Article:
- The COVID-19 pandemic has had profound effects on well-being around the world.
- A new study reveals more information about how healthcare professionals can intervene to prevent symptoms from worsening.
- This new evidence suggests there are certain areas of the care continuum where healthcare professionals can intervene.
Study: Media Coverage of Pandemic May Affect Mental Health
A recent study reveals more information about media coverage of the COVID-19 pandemic and its impact on patient mental health. The American Association for the Advancement of Science’s (AAAS) surveyed health information to identify any patterns in those who exhibited “pandemic-specific acute stress and depressive symptoms” as a result of the COVID-19 pandemic and whether these patients had any pain points in common.
The study’s findings identified three primary stressors that the patients shared, the first being “pre-existing mental and physical health diagnoses.” A “history of pre-pandemic psychiatric diagnoses” was the “strongest predictor of depressive symptoms.” The second and third stressors included “job and/or wage loss,” and “exposure to pandemic-related media coverage.”
The study highlighted the media as a specific source of anxiety among patients. It found that the “strongest predictors of pandemic-specific acute stress symptoms” were frequent “exposure to conflicting information in the news media.” The study noted that “young individuals reported higher acute stress and depressive symptoms than older respondents, suggesting that despite being most deadly for older populations at the time of our data collection, the COVID-19 pandemic and its aftermath have had widespread impacts across populations.”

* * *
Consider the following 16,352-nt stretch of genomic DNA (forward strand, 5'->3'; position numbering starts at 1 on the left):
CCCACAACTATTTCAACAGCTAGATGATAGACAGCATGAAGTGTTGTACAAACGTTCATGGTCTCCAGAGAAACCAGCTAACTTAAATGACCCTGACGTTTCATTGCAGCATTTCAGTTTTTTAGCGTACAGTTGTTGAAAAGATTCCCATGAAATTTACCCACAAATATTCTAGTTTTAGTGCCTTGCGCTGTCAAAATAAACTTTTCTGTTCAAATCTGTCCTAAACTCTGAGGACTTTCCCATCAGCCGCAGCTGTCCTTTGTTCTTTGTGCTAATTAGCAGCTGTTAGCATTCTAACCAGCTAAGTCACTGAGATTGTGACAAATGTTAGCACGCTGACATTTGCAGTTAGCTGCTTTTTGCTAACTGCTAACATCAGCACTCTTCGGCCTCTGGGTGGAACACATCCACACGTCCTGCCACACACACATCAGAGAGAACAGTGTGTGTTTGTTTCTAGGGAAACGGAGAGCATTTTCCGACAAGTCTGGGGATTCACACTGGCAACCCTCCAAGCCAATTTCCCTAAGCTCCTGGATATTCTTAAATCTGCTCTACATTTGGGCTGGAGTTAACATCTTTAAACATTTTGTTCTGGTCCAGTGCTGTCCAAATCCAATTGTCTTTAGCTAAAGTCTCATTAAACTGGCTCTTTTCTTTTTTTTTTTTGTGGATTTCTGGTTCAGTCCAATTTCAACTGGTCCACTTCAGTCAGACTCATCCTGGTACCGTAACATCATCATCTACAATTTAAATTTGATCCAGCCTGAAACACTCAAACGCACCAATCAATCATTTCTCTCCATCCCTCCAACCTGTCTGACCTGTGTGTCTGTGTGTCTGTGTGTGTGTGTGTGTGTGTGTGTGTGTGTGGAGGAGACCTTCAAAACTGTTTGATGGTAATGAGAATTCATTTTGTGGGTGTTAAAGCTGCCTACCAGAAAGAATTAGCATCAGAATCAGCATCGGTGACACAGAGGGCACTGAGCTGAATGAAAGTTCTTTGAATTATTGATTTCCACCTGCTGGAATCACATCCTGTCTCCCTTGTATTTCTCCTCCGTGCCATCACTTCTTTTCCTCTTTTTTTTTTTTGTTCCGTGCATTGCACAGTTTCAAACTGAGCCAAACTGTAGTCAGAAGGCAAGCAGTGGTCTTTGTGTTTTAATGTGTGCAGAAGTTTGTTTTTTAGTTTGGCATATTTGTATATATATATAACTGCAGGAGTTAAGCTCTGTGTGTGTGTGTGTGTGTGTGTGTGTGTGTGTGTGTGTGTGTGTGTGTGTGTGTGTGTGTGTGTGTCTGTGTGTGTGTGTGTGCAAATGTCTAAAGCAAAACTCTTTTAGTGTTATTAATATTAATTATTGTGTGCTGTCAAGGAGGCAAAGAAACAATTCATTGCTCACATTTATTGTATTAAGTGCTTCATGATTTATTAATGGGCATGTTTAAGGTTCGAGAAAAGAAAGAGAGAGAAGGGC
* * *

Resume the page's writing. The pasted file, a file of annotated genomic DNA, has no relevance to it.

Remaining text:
Social Media, Misinformation, and the Pandemic
Aside from “poor risk communication” that could potentially expose others to the COVID-19 virus, conflicting information in the media can lead to other serious health problems: “acute stress has been associated with subsequent cardiovascular illness in large population-based studies, even when respondents’ exposure to collective stress was primarily through the media.”
People who regularly check social media for health news are at a greater risk for misinformation because the platforms enable information to spread quickly. Those who use social media to look for health information are more likely to promote “conspiracy theories that undermine engagement in health behaviors,” and further exacerbate the risk of acute depressive symptoms “by increasing users’ negative affect.”
The Impact on Physicians
The media’s display of accurate information in a timely manner is “critical for promoting resilience through effective communication,” and must engage in “early interventions targeting public health and well-being during this unprecedented health crisis” to prevent further acute symptoms of depression and anxiety among patients.
Primary care physicians, clinicians, and other healthcare professionals can serve as one of the main lines of defense against incorrect and conflicting information that may cause anxiety in patients. According to a Gallup survey, “85% of Americans rate nurses as having high levels of honesty and ethics,” which may indicate that getting nurses on board with correct information can also help patients sort out misinformation.
One way providers can foster trust and engagement with patients is through digital thought leadership. Providers can establish themselves as thought leaders by posting helpful information and sharing health-related content on social media.